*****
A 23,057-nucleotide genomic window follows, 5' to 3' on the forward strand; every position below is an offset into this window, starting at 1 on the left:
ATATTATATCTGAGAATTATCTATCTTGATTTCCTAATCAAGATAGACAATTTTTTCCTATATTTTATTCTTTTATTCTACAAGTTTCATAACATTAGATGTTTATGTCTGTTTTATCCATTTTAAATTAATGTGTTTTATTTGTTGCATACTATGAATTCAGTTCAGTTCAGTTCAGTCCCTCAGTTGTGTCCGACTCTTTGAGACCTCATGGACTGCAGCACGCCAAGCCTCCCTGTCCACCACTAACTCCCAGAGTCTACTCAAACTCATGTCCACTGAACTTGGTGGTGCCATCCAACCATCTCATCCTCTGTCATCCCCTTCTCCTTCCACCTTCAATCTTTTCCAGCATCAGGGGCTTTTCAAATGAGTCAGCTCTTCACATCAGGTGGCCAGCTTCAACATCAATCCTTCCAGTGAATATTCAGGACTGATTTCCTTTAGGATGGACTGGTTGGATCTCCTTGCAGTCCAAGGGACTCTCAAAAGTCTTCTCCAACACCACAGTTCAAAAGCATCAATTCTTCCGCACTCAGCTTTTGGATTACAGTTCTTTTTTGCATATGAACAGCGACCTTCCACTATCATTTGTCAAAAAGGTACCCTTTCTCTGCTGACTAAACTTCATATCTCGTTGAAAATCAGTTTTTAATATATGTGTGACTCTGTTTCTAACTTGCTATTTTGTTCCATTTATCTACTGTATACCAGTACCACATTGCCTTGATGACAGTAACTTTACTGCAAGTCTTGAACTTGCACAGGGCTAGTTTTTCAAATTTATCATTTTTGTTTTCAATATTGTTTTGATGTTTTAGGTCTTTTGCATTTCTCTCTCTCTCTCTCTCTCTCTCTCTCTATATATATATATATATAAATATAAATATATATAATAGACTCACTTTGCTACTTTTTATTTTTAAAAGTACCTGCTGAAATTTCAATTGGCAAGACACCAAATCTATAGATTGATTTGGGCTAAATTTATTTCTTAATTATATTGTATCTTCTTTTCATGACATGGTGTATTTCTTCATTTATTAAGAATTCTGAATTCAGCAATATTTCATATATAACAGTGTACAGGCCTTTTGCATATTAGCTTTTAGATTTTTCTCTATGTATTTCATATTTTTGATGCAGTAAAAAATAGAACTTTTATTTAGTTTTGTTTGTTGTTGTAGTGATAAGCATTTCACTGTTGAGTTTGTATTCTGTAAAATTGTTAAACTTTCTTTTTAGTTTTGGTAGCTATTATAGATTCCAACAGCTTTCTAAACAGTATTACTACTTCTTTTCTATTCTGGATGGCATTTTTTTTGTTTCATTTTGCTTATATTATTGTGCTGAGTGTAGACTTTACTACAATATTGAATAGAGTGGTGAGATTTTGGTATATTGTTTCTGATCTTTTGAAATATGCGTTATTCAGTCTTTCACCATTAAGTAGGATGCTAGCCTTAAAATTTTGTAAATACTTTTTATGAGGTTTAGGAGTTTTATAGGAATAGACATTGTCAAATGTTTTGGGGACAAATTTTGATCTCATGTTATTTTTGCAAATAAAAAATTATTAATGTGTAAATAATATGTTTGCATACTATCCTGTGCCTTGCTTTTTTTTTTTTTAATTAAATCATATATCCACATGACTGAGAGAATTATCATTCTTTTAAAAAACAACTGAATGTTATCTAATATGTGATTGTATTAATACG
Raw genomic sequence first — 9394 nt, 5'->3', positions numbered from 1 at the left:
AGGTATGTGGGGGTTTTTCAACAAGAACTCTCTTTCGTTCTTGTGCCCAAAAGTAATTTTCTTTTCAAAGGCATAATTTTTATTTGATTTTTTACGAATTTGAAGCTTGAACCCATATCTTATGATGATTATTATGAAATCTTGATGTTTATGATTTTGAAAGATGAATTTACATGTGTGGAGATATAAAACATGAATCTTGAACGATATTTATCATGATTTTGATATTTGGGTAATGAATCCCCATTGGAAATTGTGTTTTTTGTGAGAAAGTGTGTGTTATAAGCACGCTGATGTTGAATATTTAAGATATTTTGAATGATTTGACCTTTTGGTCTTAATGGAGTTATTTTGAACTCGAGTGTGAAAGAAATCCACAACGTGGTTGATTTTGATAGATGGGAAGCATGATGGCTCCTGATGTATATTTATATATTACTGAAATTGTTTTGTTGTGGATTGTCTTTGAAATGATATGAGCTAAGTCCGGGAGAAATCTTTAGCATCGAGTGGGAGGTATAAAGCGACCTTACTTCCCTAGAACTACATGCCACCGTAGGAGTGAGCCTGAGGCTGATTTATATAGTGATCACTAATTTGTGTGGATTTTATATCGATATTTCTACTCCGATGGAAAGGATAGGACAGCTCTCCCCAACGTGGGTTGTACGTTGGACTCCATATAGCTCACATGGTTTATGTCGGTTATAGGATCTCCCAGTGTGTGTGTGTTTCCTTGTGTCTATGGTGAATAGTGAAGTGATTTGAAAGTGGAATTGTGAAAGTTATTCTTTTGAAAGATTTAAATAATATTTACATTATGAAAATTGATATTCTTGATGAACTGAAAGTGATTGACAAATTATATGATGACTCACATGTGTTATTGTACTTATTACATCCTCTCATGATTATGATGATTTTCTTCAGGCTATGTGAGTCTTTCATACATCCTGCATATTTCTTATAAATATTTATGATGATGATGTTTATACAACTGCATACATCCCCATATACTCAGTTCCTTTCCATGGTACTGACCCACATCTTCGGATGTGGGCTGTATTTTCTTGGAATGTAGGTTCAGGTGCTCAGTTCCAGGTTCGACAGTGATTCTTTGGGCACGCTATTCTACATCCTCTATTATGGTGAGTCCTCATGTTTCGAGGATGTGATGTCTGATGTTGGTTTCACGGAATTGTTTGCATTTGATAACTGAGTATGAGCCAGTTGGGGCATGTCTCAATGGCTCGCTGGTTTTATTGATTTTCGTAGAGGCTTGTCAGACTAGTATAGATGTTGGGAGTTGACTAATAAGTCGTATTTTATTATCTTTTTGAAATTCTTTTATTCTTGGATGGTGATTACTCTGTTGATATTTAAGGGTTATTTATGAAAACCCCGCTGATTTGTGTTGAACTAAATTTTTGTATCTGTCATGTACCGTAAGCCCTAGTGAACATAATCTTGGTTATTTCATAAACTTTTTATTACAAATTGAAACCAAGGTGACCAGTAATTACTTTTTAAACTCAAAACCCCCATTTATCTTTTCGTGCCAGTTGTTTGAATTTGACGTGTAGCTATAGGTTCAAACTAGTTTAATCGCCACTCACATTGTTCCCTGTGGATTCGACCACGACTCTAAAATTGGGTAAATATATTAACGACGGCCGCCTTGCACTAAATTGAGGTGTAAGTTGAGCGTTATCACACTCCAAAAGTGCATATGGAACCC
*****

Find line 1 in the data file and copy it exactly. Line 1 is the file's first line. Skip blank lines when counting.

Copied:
A 23,057-nucleotide genomic window follows, 5' to 3' on the forward strand; every position below is an offset into this window, starting at 1 on the left: